Our trip back was good, though the hotel failed to be there to pick us up as arranged when we arrived so we had to call. That made for a bit longer night. The good news was that our batteries had arrived the same day we did - so we scrambled to figure out a way to pick them up on Friday morning and take them with us to Panamarina. One small problem - it is carnival time and there wasn't a single rental car to be had in Panama City. So we made some calls to cab drivers and Sylvie at Panamarina came through with Jose. He came to Panama City and picked up us and our luggage and six new batteries. It was an interesting drive. We probably should have been an SUV or pickup, we bottomed out several times with all the weight from the new batteries. We did drive some of the way on the "old road". It was cool, because we paralleled the canal and saw some of the locks on the Pacific side, before getting onto the new freeway.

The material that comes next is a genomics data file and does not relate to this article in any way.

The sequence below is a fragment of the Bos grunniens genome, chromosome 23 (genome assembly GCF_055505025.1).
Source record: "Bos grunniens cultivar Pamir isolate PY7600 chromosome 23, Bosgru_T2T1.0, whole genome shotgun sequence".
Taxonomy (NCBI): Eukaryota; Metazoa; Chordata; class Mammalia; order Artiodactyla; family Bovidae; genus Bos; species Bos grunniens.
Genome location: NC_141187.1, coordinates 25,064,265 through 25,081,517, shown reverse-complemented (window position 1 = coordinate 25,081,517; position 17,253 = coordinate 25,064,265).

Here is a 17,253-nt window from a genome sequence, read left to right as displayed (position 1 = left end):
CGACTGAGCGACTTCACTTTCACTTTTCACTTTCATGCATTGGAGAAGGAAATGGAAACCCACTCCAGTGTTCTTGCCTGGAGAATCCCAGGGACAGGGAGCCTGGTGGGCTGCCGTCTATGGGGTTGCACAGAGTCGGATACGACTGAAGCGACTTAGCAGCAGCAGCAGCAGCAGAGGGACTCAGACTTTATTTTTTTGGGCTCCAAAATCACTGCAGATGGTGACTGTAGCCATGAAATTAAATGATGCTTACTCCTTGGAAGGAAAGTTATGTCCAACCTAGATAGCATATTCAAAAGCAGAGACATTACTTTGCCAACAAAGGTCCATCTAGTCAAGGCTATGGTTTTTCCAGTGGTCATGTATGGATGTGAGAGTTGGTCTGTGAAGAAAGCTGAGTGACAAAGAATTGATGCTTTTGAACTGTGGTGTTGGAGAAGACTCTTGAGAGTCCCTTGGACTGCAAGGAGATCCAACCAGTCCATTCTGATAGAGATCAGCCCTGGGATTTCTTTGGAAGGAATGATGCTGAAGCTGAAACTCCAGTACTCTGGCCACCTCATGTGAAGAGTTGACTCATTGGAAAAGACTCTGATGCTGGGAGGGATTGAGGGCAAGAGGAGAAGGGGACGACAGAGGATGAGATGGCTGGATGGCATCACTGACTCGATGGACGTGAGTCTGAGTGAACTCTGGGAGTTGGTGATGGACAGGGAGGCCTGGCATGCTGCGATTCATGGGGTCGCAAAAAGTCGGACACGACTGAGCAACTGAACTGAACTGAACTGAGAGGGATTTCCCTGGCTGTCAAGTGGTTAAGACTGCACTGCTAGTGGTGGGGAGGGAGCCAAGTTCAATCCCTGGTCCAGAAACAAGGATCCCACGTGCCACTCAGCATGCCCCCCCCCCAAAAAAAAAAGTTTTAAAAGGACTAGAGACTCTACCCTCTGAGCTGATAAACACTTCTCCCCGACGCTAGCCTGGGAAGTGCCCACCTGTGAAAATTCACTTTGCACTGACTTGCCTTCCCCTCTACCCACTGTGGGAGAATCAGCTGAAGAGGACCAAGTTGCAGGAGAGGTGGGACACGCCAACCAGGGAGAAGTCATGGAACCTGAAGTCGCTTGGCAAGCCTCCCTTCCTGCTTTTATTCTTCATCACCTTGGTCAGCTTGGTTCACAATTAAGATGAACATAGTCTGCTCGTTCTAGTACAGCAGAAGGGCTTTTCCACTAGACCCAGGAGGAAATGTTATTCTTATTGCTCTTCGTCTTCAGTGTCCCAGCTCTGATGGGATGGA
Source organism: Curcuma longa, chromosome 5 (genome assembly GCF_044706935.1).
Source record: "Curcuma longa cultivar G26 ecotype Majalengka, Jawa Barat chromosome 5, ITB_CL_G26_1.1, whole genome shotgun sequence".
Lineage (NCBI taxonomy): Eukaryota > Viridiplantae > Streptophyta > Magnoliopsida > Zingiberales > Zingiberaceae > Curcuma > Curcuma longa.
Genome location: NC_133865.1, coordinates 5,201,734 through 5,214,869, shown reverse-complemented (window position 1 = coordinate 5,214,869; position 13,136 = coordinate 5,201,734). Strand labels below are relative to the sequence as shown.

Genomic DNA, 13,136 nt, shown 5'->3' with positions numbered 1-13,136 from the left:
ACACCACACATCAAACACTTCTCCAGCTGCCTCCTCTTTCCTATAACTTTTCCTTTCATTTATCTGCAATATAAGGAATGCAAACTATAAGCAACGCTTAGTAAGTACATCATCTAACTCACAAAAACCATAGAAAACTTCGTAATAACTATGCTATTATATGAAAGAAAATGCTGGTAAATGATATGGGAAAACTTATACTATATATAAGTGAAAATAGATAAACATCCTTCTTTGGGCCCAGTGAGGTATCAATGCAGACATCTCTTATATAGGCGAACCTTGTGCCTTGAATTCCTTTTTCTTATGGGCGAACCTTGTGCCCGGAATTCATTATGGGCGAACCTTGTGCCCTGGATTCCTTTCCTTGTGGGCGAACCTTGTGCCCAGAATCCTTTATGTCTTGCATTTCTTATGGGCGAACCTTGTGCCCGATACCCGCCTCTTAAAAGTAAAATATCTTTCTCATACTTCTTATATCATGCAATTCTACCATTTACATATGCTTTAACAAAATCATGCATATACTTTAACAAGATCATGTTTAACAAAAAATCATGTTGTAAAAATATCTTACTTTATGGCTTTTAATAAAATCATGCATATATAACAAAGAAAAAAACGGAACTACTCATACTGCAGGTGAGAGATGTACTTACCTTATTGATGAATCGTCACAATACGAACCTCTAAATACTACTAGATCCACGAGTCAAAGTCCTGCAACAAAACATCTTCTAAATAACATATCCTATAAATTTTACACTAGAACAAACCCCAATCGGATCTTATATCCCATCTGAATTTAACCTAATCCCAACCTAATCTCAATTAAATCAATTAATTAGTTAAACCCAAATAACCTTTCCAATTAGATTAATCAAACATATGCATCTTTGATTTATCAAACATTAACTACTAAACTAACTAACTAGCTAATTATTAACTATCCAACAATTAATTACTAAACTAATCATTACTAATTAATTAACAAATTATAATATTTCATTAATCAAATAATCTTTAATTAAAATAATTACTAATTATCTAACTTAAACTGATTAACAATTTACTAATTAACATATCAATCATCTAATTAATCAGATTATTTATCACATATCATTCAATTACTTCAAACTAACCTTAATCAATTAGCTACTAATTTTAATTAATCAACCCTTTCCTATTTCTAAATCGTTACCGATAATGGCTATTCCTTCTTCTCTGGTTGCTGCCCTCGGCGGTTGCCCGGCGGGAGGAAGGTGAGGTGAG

It seemed to be old home week. While waiting for our ride at the Marine Warehouse office we saw two cruising friends. Theo and Marion from Marionete(formerly Double Dutch) and Taffy from The Road. It is always great to see familiar faces.

Michael has the new batteries installed and things are looking good so far. We still have not re-provisioned, but with carnival - town is closed down for several days. That's forced us to eat out a bit - at the good French restaurant at Panamarina and last night for Valentines, we went to another French restaurant, Caballo Loco. They came and picked us up at the marina. It was a great outdoor place in the woods - very pretty and with excellent food. For Panama it was a tad expensive - but by stateside prices, it was inexpensive.

Carnival is kicking into gear and it's quite fun - especially the costumes. People dress up and stop cars in the streets and ask for money. They dance around the car and it's quite festive. Last night as we were heading to the restaurant, there were some wild costumes.